Lord Sugar today unveiled the much-awaited YouView internet-supported television service and promptly told customers they could expect to buy the system for one third of the launch price if they waited two years.
The Amstrad founder announced that YouView would go on sale at the end of this month for £299, a higher price than had been anticipated. “Will I be surprised in two years time if the boxes in the retail channels will be £99? Not really, you know what it’s like in the consumer electronics industry,” he said.
YouView, which is seen as the successor service to the Freeview platform, was revealed at a grand ceremony at the London Film Museum in the presence of BBC Director General Mark Thompson, whose successor was being announced on the same day, and the chief executive of Channel 4 David Abraham. The broadcasters, along with ITV, BT, Channel 5, Talk Talk and Arqiva make up the seven partners who have each so far invested £10m in YouView.
The service will allow easy access to television on-demand services and YouView announced today that it was in discussions with 300 additional content partners – likely to include arts organisations and charities - who could potentially transform the television experience.
But the initial launch of YouView is a cautious one and based on simplicity of use. “You can’t get anything easier than this,” said Lord Sugar. Again encouraging consumers to wait and see, the peer admitted the service contained a “minimum of facilities and features on there at the moment” but said it had potential to grow, describing it as a “carcass” and a “template”.
He said he was “proud” to be associated with a “revolutionary new product” and had been personally involved in designing some of the navigation features. “I am the prime master of making stuff that is easy to use,” he said. Praising the convenience of YouView’s three-step instructions guide, the host of The Apprentice adopted a demeanour familiar to his television audience when he added: “With the greatest respect if they can’t understand that then they shouldn’t be watching TV.”
Answering criticisms that the service had been damaged by long technological delays, so that it will not be in living rooms in time for the opening ceremony of London 2012 on 27 July, Lord Sugar said that the Olympics were not a recognised deadline. “We are launching a television platform that’s going to be there forever,” he said.
He celebrated YouView as a British technological success story, although the box that is being sold at launch is produced by Korean manufacturer Humax. Further boxes are being made for BT and Talk Talk but will not be ready for the launch.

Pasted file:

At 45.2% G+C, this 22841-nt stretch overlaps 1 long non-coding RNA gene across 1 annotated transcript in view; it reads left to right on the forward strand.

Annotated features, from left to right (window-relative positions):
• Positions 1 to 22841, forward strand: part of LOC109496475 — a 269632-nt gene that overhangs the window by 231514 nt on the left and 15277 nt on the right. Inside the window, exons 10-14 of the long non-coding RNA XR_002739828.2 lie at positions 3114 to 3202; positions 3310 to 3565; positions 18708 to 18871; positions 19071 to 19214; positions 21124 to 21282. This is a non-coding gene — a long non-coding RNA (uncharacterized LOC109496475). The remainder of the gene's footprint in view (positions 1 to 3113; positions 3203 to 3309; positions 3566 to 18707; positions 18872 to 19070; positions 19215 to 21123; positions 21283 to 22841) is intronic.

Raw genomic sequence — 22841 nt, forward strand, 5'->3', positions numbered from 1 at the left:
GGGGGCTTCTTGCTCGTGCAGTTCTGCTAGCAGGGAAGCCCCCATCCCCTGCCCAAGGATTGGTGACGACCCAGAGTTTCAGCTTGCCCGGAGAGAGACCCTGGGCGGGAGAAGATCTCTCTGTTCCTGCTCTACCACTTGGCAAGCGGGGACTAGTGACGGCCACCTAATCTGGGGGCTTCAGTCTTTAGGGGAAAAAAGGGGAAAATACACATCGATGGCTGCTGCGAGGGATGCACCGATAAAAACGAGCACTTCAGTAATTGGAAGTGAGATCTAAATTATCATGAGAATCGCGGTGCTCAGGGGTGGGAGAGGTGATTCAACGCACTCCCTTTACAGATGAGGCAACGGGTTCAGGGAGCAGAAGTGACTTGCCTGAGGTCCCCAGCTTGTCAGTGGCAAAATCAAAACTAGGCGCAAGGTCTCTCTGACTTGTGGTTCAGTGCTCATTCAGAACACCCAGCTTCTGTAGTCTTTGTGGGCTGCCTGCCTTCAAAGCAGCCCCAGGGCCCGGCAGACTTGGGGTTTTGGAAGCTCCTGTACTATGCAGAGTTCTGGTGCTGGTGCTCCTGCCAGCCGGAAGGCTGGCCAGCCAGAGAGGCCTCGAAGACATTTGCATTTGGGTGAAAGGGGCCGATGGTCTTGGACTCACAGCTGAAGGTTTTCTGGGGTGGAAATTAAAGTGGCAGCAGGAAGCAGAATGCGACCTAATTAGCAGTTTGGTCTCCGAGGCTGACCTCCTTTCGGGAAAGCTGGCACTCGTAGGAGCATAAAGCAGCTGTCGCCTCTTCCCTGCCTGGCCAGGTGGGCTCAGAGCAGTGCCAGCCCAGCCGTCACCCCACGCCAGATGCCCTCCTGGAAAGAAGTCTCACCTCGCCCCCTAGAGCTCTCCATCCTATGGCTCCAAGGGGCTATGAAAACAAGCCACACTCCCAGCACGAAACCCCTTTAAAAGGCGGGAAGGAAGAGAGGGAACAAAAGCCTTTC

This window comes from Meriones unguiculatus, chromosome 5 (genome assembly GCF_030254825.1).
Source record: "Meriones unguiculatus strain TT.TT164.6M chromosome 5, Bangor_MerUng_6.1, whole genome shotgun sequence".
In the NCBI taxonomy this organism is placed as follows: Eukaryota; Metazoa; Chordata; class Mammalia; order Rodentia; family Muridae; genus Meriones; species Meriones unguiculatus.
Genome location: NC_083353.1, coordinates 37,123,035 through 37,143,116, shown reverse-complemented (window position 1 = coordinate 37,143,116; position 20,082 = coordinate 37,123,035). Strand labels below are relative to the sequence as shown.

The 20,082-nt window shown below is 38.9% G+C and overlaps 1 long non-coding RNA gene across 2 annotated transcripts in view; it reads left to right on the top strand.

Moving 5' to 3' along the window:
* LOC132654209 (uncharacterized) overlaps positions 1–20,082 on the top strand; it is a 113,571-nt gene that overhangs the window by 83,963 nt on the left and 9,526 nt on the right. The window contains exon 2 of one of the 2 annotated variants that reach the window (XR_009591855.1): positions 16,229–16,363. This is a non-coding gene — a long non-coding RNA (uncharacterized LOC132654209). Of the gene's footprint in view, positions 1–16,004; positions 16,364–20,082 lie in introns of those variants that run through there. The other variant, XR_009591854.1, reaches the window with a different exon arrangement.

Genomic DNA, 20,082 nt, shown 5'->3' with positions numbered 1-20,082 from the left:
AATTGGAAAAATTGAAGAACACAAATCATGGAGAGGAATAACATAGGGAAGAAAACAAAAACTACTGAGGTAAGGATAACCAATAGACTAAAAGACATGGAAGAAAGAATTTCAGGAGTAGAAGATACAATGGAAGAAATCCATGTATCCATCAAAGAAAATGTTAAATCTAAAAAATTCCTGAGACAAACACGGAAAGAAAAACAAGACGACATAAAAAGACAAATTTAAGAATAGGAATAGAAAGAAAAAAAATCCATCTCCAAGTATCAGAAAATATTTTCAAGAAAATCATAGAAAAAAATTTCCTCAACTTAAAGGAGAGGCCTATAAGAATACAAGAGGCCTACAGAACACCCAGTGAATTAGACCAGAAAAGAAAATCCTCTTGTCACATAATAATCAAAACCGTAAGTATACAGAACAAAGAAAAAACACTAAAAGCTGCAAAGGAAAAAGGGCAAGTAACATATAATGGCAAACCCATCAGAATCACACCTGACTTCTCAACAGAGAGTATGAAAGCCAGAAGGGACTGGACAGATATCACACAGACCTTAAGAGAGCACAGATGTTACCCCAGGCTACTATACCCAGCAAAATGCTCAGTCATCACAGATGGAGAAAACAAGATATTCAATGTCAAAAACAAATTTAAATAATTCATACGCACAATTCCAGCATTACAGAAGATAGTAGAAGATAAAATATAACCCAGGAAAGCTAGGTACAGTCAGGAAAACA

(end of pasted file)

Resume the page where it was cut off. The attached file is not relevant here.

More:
YouView is currently being trialled by 2,500 of the Humax boxes and Lord Sugar said that he had received favourable responses from triallists who had contacted him on his Twitter account.
Richard Halton, the chief executive, admitted that the team had faced a “difficult technical challenge to get to this point”. But he said YouView was a “dynamic evolving proposition that is just going to get better.”
Mr Thompson came to YouView’s defence by pointing out that the Freeview digital terrestrial service and the watch again iPlayer platform had both been criticised for technical delays but had proved to be highly popular. He described YouView as a “compelling platform that the BBC is very proud to be part of”.
What is YouView?
The most attractive feature of YouView is its ease of access to the on-demand services of all the public service broadcasters with users being able to scroll back for a week to watch programmes they missed, as well as forward to record shows in the schedules ahead.
Other platforms, such as Virgin Media, already provide similar features but YouView will be free – once consumers have forked out £299 for their box. Although it is designed as a simple-to-use television experience, customers of BT Vision and Talk Talk will be able to access other content, such as specialist film and sports channels.
The game changer will be when other partners join the service. YouView is talking to 300 organisations and the first two, Scottish broadcaster STV and BSkyB (which is offering a movies, sports and entertainment package called NOW TV) will join the platform later in the summer.
In its initial guise YouView doesn’t live up to Lord Sugar’s billing of a “revolutionary product” and he admitted himself that his target market was not people who have already paid out for satellite or cable television services. He wants to reach “the Freeview audience that don’t want to be tied to a subscription”.
One problem is that some Freeview viewers may already be facing bills – of up to £224 - for repairing interference to their signals that will result from the introduction of the 4G mobile network next year. Some of the 20m Freeview households are slow adopters of new technology who have only recently upgraded from analogue sets and will be reluctant to go through further upheaval so soon. Especially if the £299 price of a YouView box is going to plummet in response to market forces, as Lord Sugar himself admits.